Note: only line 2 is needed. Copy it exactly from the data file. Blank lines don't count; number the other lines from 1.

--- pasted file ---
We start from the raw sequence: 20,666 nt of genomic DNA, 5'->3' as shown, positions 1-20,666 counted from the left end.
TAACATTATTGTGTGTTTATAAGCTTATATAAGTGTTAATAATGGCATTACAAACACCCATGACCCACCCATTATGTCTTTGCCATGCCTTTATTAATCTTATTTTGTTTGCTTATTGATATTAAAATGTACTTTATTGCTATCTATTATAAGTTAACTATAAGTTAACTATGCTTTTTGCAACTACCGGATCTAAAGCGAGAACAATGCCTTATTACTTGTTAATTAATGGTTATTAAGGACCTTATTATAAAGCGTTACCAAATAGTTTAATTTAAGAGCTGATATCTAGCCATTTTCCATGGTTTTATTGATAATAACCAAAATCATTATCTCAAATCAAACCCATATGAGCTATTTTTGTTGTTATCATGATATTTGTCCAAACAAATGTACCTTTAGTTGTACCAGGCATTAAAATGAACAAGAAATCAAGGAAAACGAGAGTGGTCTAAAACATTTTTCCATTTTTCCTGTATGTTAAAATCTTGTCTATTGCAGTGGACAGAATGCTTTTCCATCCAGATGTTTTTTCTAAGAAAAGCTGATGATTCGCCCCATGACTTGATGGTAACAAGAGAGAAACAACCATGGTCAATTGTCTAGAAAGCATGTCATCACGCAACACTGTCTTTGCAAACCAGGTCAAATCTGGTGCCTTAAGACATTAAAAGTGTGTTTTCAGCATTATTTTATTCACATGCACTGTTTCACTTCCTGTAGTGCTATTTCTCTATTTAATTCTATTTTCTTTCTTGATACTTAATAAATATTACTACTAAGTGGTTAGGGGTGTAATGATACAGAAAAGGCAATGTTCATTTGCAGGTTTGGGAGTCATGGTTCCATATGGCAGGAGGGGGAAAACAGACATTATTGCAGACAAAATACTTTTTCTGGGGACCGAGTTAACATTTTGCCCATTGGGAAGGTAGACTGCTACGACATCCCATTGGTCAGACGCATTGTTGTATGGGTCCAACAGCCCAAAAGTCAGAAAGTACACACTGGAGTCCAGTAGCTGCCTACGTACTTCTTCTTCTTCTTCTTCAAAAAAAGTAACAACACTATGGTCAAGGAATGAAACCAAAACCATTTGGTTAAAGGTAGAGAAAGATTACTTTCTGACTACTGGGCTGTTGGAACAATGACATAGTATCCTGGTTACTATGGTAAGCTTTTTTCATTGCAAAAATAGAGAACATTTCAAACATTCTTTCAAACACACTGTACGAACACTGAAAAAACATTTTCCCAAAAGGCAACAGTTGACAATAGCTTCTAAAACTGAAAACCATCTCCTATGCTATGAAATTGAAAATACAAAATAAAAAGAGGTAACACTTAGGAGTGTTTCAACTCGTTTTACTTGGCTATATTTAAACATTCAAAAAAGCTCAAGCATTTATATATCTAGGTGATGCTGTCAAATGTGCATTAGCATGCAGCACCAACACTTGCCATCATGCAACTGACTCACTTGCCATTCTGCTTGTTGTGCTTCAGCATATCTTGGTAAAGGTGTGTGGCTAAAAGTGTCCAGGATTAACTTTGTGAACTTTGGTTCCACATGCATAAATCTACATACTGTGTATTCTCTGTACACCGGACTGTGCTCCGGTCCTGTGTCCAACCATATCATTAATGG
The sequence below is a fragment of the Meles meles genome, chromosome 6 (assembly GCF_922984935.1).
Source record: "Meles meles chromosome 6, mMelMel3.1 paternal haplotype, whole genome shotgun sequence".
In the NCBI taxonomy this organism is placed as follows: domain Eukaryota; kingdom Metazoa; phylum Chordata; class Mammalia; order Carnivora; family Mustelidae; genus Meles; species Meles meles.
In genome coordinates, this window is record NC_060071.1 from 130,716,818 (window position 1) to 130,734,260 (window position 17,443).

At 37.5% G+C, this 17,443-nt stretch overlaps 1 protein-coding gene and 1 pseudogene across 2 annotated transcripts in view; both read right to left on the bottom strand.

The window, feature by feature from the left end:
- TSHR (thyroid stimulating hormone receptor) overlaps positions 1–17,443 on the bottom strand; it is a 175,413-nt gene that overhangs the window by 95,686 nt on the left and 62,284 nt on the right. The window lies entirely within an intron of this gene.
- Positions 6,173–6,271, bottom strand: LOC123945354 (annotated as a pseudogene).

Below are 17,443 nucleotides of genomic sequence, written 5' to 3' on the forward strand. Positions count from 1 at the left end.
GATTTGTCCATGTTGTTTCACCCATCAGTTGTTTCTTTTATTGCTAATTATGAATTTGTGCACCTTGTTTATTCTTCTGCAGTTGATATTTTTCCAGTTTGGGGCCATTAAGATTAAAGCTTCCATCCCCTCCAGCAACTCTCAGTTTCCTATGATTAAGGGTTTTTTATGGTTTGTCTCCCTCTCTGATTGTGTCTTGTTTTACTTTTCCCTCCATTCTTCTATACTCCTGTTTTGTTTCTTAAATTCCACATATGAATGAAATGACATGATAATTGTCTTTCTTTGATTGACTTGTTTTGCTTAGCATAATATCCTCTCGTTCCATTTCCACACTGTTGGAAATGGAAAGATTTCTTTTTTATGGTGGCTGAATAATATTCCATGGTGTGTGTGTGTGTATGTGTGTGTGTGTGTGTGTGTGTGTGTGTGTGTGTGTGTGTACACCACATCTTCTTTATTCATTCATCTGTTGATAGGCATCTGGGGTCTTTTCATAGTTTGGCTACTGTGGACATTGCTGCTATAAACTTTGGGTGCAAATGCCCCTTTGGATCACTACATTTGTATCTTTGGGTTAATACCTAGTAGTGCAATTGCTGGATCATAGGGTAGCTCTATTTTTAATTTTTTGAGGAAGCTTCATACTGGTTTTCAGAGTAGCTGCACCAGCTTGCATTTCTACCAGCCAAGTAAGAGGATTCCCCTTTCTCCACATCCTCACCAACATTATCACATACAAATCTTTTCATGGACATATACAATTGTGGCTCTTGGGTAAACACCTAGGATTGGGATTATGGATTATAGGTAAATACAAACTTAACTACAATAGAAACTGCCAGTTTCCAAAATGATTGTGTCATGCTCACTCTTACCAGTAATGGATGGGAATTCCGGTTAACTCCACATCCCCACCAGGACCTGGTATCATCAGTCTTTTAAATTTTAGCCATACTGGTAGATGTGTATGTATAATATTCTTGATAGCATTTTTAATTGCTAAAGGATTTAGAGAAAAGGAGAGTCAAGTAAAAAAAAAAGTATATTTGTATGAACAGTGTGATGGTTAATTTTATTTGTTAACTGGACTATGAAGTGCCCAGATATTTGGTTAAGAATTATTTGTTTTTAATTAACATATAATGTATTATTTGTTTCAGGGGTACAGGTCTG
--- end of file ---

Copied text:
TAACATTATTGTGTGTTTATAAGCTTATATAAGTGTTAATAATGGCATTACAAACACCCATGACCCACCCATTATGTCTTTGCCATGCCTTTATTAATCTTATTTTGTTTGCTTATTGATATTAAAATGTACTTTATTGCTATCTATTATAAGTTAACTATAAGTTAACTATGCTTTTTGCAACTACCGGATCTAAAGCGAGAACAATGCCTTATTACTTGTTAATTAATGGTTATTAAGGACCTTATTATAAAGCGTTACCAAATAGTTTAATTTAAGAGCTGATATCTAGCCATTTTCCATGGTTTTATTGATAATAACCAAAATCATTATCTCAAATCAAACCCATATGAGCTATTTTTGTTGTTATCATGATATTTGTCCAAACAAATGTACCTTTAGTTGTACCAGGCATTAAAATGAACAAGAAATCAAGGAAAACGAGAGTGGTCTAAAACATTTTTCCATTTTTCCTGTATGTTAAAATCTTGTCTATTGCAGTGGACAGAATGCTTTTCCATCCAGATGTTTTTTCTAAGAAAAGCTGATGATTCGCCCCATGACTTGATGGTAACAAGAGAGAAACAACCATGGTCAATTGTCTAGAAAGCATGTCATCACGCAACACTGTCTTTGCAAACCAGGTCAAATCTGGTGCCTTAAGACATTAAAAGTGTGTTTTCAGCATTATTTTATTCACATGCACTGTTTCACTTCCTGTAGTGCTATTTCTCTATTTAATTCTATTTTCTTTCTTGATACTTAATAAATATTACTACTAAGTGGTTAGGGGTGTAATGATACAGAAAAGGCAATGTTCATTTGCAGGTTTGGGAGTCATGGTTCCATATGGCAGGAGGGGGAAAACAGACATTATTGCAGACAAAATACTTTTTCTGGGGACCGAGTTAACATTTTGCCCATTGGGAAGGTAGACTGCTACGACATCCCATTGGTCAGACGCATTGTTGTATGGGTCCAACAGCCCAAAAGTCAGAAAGTACACACTGGAGTCCAGTAGCTGCCTACGTACTTCTTCTTCTTCTTCTTCAAAAAAAGTAACAACACTATGGTCAAGGAATGAAACCAAAACCATTTGGTTAAAGGTAGAGAAAGATTACTTTCTGACTACTGGGCTGTTGGAACAATGACATAGTATCCTGGTTACTATGGTAAGCTTTTTTCATTGCAAAAATAGAGAACATTTCAAACATTCTTTCAAACACACTGTACGAACACTGAAAAAACATTTTCCCAAAAGGCAACAGTTGACAATAGCTTCTAAAACTGAAAACCATCTCCTATGCTATGAAATTGAAAATACAAAATAAAAAGAGGTAACACTTAGGAGTGTTTCAACTCGTTTTACTTGGCTATATTTAAACATTCAAAAAAGCTCAAGCATTTATATATCTAGGTGATGCTGTCAAATGTGCATTAGCATGCAGCACCAACACTTGCCATCATGCAACTGACTCACTTGCCATTCTGCTTGTTGTGCTTCAGCATATCTTGGTAAAGGTGTGTGGCTAAAAGTGTCCAGGATTAACTTTGTGAACTTTGGTTCCACATGCATAAATCTACATACTGTGTATTCTCTGTACACCGGACTGTGCTCCGGTCCTGTGTCCAACCATATCATTAATGG